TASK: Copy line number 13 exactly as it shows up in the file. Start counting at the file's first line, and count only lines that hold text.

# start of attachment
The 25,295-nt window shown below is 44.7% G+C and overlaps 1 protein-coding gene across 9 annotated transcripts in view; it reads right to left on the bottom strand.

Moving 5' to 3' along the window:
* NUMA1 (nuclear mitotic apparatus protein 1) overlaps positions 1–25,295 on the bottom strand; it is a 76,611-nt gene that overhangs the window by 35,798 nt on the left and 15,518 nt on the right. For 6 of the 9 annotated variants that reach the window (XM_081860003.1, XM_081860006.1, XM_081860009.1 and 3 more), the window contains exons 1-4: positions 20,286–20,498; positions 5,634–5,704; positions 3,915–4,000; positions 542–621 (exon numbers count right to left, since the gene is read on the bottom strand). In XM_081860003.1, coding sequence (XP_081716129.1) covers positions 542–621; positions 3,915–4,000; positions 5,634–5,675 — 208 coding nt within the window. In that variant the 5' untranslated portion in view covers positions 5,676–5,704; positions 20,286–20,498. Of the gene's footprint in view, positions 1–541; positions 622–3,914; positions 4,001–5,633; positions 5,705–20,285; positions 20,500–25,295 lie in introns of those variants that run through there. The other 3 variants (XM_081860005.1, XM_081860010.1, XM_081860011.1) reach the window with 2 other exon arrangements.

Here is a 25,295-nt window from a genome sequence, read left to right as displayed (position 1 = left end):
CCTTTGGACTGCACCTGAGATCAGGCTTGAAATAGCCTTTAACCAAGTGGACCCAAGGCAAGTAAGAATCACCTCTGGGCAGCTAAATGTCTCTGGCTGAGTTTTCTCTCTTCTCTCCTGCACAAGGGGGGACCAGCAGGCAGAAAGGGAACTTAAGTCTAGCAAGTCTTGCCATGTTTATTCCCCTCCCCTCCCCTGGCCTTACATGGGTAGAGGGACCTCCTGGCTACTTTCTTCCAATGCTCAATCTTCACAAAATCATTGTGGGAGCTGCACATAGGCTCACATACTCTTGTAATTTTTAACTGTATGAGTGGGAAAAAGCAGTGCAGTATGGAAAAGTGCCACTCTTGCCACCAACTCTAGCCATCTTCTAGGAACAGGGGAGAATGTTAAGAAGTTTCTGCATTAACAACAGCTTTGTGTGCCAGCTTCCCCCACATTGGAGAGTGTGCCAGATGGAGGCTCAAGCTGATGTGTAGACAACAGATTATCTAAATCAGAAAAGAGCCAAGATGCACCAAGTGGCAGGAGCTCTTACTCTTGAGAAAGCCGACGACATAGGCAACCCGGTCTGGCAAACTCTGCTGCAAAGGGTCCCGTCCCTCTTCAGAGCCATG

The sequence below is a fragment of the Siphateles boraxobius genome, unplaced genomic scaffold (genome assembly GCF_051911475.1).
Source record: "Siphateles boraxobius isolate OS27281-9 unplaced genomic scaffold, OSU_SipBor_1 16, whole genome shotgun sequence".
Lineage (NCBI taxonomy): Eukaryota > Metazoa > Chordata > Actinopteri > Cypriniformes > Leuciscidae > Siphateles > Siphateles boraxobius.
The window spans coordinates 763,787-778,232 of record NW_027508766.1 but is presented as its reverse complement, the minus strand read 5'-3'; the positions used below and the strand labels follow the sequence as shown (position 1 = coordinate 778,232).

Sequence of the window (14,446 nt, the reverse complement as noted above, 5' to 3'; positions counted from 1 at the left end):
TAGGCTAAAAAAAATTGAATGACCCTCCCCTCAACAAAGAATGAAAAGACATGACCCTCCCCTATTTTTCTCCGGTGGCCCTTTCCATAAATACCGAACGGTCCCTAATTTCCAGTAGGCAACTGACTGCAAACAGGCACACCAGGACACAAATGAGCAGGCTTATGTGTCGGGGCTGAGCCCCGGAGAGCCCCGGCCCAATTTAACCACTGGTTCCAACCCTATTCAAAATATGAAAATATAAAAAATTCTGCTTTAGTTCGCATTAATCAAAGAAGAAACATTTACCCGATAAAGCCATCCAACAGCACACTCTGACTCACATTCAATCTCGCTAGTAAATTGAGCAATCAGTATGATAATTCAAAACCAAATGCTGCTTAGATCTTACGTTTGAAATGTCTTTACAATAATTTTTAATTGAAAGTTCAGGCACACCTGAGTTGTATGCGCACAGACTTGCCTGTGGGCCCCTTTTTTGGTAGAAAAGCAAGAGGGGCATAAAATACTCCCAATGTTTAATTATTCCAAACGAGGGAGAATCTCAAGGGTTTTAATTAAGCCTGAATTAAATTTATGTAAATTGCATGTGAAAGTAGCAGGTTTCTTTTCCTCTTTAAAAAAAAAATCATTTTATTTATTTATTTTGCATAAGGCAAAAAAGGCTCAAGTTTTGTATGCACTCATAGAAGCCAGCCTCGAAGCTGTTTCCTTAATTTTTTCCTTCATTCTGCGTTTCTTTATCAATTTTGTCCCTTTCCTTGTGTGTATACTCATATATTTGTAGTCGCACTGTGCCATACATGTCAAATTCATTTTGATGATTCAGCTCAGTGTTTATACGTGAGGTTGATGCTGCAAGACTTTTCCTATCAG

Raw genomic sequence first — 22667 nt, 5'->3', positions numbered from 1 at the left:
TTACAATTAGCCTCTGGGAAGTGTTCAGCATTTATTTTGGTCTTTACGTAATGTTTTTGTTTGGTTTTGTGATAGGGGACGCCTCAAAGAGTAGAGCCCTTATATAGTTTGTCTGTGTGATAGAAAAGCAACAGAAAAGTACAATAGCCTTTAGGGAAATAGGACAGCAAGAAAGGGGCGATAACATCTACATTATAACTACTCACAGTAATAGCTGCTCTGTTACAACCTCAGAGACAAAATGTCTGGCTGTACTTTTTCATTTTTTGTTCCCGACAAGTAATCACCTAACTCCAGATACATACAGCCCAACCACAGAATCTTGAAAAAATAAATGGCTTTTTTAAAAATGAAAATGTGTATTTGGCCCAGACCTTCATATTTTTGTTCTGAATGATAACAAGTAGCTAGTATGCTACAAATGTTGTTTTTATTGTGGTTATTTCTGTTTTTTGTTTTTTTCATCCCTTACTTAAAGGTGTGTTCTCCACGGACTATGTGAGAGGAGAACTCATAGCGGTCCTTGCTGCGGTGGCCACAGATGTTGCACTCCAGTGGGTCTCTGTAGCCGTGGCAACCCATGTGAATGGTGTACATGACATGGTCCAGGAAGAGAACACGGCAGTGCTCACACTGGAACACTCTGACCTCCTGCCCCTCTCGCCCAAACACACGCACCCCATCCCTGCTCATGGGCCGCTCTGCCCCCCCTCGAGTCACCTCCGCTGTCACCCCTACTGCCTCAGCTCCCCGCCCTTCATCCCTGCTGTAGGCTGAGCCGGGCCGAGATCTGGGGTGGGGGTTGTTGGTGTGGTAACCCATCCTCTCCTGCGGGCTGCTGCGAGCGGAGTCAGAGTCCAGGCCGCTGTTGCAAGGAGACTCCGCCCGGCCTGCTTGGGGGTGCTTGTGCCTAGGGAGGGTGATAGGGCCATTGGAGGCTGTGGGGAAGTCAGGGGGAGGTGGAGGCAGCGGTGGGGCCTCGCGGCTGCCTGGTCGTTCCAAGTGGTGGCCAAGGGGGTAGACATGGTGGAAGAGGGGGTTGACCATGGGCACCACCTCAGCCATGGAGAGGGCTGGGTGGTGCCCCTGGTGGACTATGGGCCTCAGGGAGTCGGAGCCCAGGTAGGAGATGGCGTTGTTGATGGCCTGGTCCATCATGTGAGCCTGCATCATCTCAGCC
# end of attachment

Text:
TTACAATTAGCCTCTGGGAAGTGTTCAGCATTTATTTTGGTCTTTACGTAATGTTTTTGTTTGGTTTTGTGATAGGGGACGCCTCAAAGAGTAGAGCCCTTATATAGTTTGTCTGTGTGATAGAAAAGCAACAGAAAAGTACAATAGCCTTTAGGGAAATAGGACAGCAAGAAAGGGGCGATAACATCTACATTATAACTACTCACAGTAATAGCTGCTCTGTTACAACCTCAGAGACAAAATGTCTGGCTGTACTTTTTCATTTTTTGTTCCCGACAAGTAATCACCTAACTCCAGATACATACAGCCCAACCACAGAATCTTGAAAAAATAAATGGCTTTTTTAAAAATGAAAATGTGTATTTGGCCCAGACCTTCATATTTTTGTTCTGAATGATAACAAGTAGCTAGTATGCTACAAATGTTGTTTTTATTGTGGTTATTTCTGTTTTTTGTTTTTTTCATCCCTTACTTAAAGGTGTGTTCTCCACGGACTATGTGAGAGGAGAACTCATAGCGGTCCTTGCTGCGGTGGCCACAGATGTTGCACTCCAGTGGGTCTCTGTAGCCGTGGCAACCCATGTGAATGGTGTACATGACATGGTCCAGGAAGAGAACACGGCAGTGCTCACACTGGAACACTCTGACCTCCTGCCCCTCTCGCCCAAACACACGCACCCCATCCCTGCTCATGGGCCGCTCTGCCCCCCCTCGAGTCACCTCCGCTGTCACCCCTACTGCCTCAGCTCCCCGCCCTTCATCCCTGCTGTAGGCTGAGCCGGGCCGAGATCTGGGGTGGGGGTTGTTGGTGTGGTAACCCATCCTCTCCTGCGGGCTGCTGCGAGCGGAGTCAGAGTCCAGGCCGCTGTTGCAAGGAGACTCCGCCCGGCCTGCTTGGGGGTGCTTGTGCCTAGGGAGGGTGATAGGGCCATTGGAGGCTGTGGGGAAGTCAGGGGGAGGTGGAGGCAGCGGTGGGGCCTCGCGGCTGCCTGGTCGTTCCAAGTGGTGGCCAAGGGGGTAGACATGGTGGAAGAGGGGGTTGACCATGGGCACCACCTCAGCCATGGAGAGGGCTGGGTGGTGCCCCTGGTGGACTATGGGCCTCAGGGAGTCGGAGCCCAGGTAGGAGATGGCGTTGTTGATGGCCTGGTCCATCATGTGAGCCTGCATCATCTCAGCC